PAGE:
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May 3, 2011 / Daniel

Koinonia and the Translation of Philemon 6

NRSV

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This is another attempt to process a chapter in Wright’s book The Climax of the Covenant.   In this chapter, Wright wrestles with the translation of Philemon 6 and then draws some conclusions about how Jesus as Messiah represents his people.  After reading the chapter, I am not quite satisfied with all of Wright’s conclusions about the translation of this text.  And yet I think that he did made some valid points concerning the exegesis of Philemon 6.

I first discovered the difficulties surrounding the translation of Philemon 6 several years ago when I was working on a series of sermons on this book.  When I compared the various translations of the verse, I noticed every translation had something different.  I began to wonder why it was so difficult for translators to agree on the verse’s meaning.  What exactly is Paul’s prayer for his friend Philemon?

I think that there are three main issues in the verse.    1)  What is the meaning of the phrase ἡ κοινωνία τῆς πίστεώς σου “fellowship of your faith”?   2)  What is the meaning of παντὸς ἀγαθοῦ  “every good thing” ?  3) How should we understand the expression εἰς Χριστόν “in/for Christ” at the end of the verse?

1) The NIV, the ESV, and the NRSV translate the phrase ἡ κοινωνία τῆς πίστεώς σου “the sharing of your faith.”  This suggests that Paul’s prayer is for Philemon to be more active in personal evangelism .  And yet it is hard to see how this translation fits the letter.  The letter is not about evangelism.  It’s about forgiveness and relationships within the local church.  This is why I think that the NASB’s translation “the fellowship of your faith” and the NIV 2011’s “your partnership with us in the faith” are better translations of the phrase.  This is the typical way of translating the word  κοινωνία.  It is also important to notice v. 17, where Paul reminds Philemon that Paul is his κοινωνόν “partner.”  This suggests that in v. 6 Paul has in mind the relationship that Paul and Philemon share as believers in Jesus Christ.

2) There are two different ways that we could take the expression παντὸς ἀγαθοῦ  “every good thing.”  Does it refer to the good things that God has given us (i.e. the NIV and the NIV 2011)?  Or does it refer to the good things that we could do for Christ (i.e. NRSV)?   For me, v.  14 is the deciding factor, since Paul uses the same term there.   Paul writes, “I preferred to do nothing without your consent in order that your goodness might not be by compulsion but of your own accord.”  This suggests that the NRSV’s reading is preferable.  In other words, in v. 6, Paul refers vaguely to “all of the good things” that Philemon can do for Christ.  In v. 14, Paul indicates that he has a particular “good thing” in mind, namely forgiving Onesimus.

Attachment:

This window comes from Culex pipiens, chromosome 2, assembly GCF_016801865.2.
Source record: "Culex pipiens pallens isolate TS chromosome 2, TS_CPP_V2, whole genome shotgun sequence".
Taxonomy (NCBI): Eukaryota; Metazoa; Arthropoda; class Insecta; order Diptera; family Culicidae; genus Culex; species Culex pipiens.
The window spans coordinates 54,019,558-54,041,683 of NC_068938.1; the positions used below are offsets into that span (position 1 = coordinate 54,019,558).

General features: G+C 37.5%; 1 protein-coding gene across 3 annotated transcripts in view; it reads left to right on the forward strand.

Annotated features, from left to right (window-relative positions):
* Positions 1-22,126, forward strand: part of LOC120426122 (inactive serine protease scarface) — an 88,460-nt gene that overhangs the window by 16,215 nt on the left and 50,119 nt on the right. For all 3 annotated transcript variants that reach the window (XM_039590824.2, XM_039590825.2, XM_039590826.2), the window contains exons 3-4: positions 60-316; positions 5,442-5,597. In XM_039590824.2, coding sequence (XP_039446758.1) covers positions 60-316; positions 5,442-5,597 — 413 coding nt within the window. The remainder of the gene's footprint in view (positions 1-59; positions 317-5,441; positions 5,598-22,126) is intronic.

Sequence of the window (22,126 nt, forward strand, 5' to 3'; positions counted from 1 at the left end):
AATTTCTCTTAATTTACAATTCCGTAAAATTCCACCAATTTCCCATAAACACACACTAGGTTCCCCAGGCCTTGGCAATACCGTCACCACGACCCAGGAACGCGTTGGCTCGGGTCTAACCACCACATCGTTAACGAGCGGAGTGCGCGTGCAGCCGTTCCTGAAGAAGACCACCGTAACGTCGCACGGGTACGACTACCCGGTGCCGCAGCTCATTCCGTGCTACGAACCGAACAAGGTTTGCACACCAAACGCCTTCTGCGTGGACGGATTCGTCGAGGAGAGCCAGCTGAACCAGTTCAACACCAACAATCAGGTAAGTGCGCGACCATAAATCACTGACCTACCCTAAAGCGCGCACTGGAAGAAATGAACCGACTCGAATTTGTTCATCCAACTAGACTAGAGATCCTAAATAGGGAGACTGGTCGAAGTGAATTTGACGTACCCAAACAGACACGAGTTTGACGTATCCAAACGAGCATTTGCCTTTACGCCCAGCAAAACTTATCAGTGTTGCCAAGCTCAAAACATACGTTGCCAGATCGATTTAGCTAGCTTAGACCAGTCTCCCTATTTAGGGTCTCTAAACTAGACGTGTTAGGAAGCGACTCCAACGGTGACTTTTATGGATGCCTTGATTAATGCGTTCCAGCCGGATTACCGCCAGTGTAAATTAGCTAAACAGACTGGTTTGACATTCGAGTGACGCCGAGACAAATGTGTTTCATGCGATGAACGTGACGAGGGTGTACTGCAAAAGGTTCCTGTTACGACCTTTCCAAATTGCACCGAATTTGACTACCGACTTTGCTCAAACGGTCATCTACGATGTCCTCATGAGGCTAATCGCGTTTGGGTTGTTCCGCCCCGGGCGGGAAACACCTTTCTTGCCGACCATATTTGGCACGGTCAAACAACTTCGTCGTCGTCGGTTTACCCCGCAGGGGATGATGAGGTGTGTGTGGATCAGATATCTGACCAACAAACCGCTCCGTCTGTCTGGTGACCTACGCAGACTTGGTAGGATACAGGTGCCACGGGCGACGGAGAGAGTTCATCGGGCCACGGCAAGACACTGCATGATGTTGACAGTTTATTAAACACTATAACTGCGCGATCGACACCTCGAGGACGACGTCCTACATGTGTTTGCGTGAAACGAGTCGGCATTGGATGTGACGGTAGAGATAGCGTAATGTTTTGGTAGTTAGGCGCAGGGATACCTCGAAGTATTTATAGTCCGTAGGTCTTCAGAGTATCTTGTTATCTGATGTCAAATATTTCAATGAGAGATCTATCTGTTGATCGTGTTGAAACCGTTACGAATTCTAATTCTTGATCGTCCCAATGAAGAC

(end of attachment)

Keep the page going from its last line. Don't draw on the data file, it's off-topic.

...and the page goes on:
3).  My solution to the second question influences how I take this question.  There are two different ways to read the expression εἰς Χριστόν.  First, we might read it as being synonymous with the expression ἐν Χριστῷ “in Christ.”  The NIV takes it this way.  Wright argues that this approach is problematic, since it treats Paul as being sloppy with his prepositions.  It is more likely that the NASB, the ESV, and the NRSV are correct when they choose to translate the phrase “for the sake of Christ.”  And if I’m correct in my answer to the second question, then this translation fits better as well.

So the result is a combination of the NASB and the NRSV.  V. 6a is based on the NASB.  V. 6b is based on the NRSV.

“I pray that the fellowship that comes from your faith might be active as you understand all the good things that we can do for Christ.”

Thoughts?

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2 Comments

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  1. JP / Jun 2 2013 2:48 pm

    Thanks for your comments on this fascinating (and promising) verse. I wonder if in the following line you are not using a modern idiom that would never have occurred to a pre-19th century Christian? I..e.when you write, ” this suggests that Paul’s prayer is for Philemon to be more active in personal evangelism “. is there any reference to evangelism as “sharing your faith” before the great awakenings and the rise of evangelicalism? I think koinonia in the faith it’s partnership IN faith (actively having it in common) which naturally would then move toward partnership in extending faith’ through evangelism….but the latter would not be in view in the verse at hand.

  2. fiester25 / Jun 5 2013 6:11 pm

    I’m sorry. The post must not have been that clear.

    I agree with you about the NIV 84’s rendering of the verse. Personal evangelism is not in view. I offered my translation at the end of the post.

    “I pray that the fellowship that comes from your faith might be active as you understand all the good things that we can do for Christ.”

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